With the worldwide economy almost in ruins, classic cars are not even worth a whole lot, especially with gasoline getting ever more expensive.
To me I could care less about the value. It's the beauty of owning them. They are an art form. Hopefully prices do go down so I can find me a decently priced 59-60 Bel Air/Impala/Biscayne.
People who drive classic cars are not really sensitive to the price of gasoline. They drive them because they enjoy them. People who buy high-dollar classic muscle cars are also not sensitive to gasoline price, though they seem less likely to drive their investment. So, the value of a classic car has no relation to gas prices.
This is precisely why it is necessary to remember 1977 and the momentos of that better time - the American worker has been impoverished since then by the right-wing and capitalism. Seeing these big, comfortable, American-made cars could remind children of today of what we have been robbed - the liberal/unionized Keynesian good old days.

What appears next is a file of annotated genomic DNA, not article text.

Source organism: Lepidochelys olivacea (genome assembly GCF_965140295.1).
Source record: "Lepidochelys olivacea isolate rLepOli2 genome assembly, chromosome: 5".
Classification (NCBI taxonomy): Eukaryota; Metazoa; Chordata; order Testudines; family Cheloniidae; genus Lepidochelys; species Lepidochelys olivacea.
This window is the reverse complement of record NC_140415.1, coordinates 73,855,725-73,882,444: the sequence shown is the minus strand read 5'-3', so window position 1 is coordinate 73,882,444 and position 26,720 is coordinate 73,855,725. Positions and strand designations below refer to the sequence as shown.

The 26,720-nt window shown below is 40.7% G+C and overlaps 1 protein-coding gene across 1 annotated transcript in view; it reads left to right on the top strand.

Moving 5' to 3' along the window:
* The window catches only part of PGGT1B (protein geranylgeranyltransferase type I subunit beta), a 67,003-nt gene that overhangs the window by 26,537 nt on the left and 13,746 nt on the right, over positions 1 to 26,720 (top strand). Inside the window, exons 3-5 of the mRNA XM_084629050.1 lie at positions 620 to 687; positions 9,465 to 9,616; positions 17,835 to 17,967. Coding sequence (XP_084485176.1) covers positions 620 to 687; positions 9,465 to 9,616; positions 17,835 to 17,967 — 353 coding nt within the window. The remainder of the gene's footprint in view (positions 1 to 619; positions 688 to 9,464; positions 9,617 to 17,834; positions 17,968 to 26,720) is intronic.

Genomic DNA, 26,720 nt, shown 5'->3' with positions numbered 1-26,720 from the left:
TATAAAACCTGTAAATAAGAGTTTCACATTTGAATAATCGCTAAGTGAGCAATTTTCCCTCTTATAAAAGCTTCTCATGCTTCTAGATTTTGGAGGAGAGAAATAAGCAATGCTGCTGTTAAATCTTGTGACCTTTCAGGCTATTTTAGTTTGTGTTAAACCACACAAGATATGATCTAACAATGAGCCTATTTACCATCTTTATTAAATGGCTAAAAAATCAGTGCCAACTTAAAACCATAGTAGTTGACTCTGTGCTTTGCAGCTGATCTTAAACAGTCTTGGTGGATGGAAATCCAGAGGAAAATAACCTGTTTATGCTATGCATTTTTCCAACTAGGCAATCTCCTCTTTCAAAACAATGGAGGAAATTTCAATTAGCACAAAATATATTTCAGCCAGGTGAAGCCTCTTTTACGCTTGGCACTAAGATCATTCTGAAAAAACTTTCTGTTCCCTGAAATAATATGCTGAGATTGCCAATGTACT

Tell that to the major auctions that are selling classic cars for prices in excess of $100k... Also tell that to the mass market of classic/antique/obsolete parts companies making bank off owners and collectors of classic cars.
First of all, there's nothing "classic" about a '77 Cutlass. It's definitely not a car made during the height of styling at GM. Basically boxes on wheels. In regards to fuel prices and classics, I will concur that fuel prices aren't really all that important. Most people who own one - myself included with my 55' Mercury - have an everyday car, and use the classic on weekends around town. I fill mine up maybe once every 2 months, and usually only half a tank at that. Well worth it. It's a fun car to drive.